My Dad was born on Easter Sunday and attended his last service in this very room on Easter Sunday of this year. He ushered in his spot in the balcony and performed all of his church duties until that time. He was physically suffering with the side effects from what we thought was Shingles. Little did we know that it was something far more serious in the medical world. But, as with everything else The Colonel went through in life, he handled this 13 week fight with grace, love, dignity, and peace. From the day he was diagnosed to the end he would say please and thank you. He would apologize for not being able to do something for himself. He would compliment us for a job well done. He would say a powerful blessing over our food on nights he had the strength to speak. He prayed for that miracle we were all hoping for but, seemed to be at total peace with the circumstances that surrounded him.

We never discussed how he was feeling. Most of you that know him know that he was an incredibly private man. I do believe that my mom gave him the greatest gift in the world. She set aside her desire to talk about how he was feeling and never asked. I know that he appreciated that honor more than she will ever know.

 My family does not hate cancer. We just simply miss our Dad, husband, brother in law, uncle, cousin, coworker and friend.

 This past Monday morning I got up early with a strong cup of coffee and went to our back porch and sat down with my Dad’s Bible. Years of memories flooded me as I turned the pages. I flipped through his Sunday school book and one of the last lessons he highlighted was entitled “Live Up To The Gospel”.  I would like to read you the four things he had highlighted in this lesson.

  • Some of the most gratifying words we can hear are that someone has been watching us and has been positively influenced by our example.
  • Because of the exalted status of Jesus, we are to confess His lordship and live under it.
  • Philippians 2:5 “Make your own attitude that of Christ Jesus.”
  • We need to be challenged to live a life worthy of the gospel so the example we set will aid in spreading the good news.

 As I read these thoughts a few things have made a great impact on me.

1)    My Dad wanted to be a positive influence for us all. I have listened to every word that each person said to us about my dad’s reputation and work ethic. His kindness and caring. His love and concern. I am forever grateful that the characteristics that I saw in my father match the characteristics that his friends and coworkers saw in him as well. I think this speaks volumes about his character.

2)    The Colonel wanted people to see Jesus in him. I believe that we all did. It is no doubt to me that that was his intention was to spread the name of Jesus through his conduct, his attitude and priorities.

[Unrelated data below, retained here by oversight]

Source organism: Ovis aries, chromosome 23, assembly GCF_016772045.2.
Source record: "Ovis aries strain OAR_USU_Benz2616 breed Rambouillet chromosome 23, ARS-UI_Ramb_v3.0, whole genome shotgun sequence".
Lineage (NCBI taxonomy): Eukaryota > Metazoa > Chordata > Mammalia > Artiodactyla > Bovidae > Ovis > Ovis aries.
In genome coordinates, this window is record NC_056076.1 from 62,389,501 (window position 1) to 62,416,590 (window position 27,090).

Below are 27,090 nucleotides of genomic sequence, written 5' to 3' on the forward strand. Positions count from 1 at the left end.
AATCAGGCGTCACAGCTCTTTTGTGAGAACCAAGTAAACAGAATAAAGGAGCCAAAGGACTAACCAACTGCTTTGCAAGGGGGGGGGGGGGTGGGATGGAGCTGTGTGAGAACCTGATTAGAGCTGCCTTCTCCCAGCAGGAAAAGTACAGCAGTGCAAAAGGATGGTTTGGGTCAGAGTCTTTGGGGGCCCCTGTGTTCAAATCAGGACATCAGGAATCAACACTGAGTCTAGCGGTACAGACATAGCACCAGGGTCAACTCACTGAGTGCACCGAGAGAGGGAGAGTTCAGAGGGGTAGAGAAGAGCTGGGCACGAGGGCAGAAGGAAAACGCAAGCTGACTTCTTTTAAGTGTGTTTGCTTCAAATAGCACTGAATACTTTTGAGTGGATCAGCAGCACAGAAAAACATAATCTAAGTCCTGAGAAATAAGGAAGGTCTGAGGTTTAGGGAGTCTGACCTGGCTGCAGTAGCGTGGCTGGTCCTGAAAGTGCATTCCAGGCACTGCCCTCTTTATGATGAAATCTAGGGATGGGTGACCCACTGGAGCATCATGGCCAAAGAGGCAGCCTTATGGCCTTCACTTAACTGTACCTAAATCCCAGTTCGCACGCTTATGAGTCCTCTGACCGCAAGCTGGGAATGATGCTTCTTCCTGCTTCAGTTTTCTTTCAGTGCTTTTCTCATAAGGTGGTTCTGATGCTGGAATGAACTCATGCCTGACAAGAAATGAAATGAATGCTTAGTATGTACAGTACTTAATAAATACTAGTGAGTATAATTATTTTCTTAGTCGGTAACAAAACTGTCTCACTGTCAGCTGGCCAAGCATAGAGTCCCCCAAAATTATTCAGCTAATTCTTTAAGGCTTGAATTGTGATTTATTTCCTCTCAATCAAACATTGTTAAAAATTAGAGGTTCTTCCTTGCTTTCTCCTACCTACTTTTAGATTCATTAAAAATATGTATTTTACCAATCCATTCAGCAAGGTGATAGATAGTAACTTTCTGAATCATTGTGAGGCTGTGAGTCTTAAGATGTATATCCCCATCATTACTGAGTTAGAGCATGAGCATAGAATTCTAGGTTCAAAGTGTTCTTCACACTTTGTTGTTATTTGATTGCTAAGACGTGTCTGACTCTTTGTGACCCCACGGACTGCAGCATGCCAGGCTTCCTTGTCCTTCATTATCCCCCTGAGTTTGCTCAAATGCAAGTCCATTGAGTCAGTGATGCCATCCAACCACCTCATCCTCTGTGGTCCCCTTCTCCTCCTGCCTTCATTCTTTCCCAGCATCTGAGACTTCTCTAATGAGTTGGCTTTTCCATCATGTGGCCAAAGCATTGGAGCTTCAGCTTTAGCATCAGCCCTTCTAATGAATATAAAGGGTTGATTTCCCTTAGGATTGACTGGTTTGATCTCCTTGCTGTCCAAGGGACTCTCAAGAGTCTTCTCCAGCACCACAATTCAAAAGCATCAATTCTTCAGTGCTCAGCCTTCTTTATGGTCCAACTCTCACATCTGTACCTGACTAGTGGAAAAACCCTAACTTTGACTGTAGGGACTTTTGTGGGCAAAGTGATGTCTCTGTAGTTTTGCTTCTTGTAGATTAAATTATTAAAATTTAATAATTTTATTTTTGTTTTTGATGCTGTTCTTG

3)    Lastly, he wanted to spread the good news. Most of you know of my recent struggle with going toUkraineon this mission trip. I was in conflict about wanting to go, knowing that God had this as part of His orchestrated plan yet wanting to be selfish and stay here to soak up ever possible cherished minute with the greatest man I have ever known. One of our last conversations involved my Dad calling me into the living room. He sat in his big brown leather chair (which is now like a big hug to me) and he said these words “Mary Anne, I have always wanted to go on a mission trip. It doesn’t look like I am going to get to do that this year. I am asking you to please go do this for me.” I really had no choice about it at that point. I don’t regret going. I hate that I had to leave the work inUkraine, feeling like I left part of my heart there with my team. I know there is work to be done inUkrainethat has just started. I look forward watching how the good news can be spread in a foreign land as well as making that part of my Dad’s legacy. Afterall, that is what he highlighted in the Sunday school book.Missionwork and spreading the good news was very important to him.

 My Dad has something very specific that he would do when my Mom walked into a room or when I came home to visit. He would stand and say “There she is!” I can hear his voice saying this …he included that nice southern charm when he said it. It melted our heart.

 I have complete assurance that my Dad is in heaven. I know this because The Colonel accepted Jesus Christ as his personal savior and proclaimed His Lordship over his life. I have wonderful memories of my father over the years. I have no regrets. I simply look forward to meeting him in heaven and hearing him say “There she is!”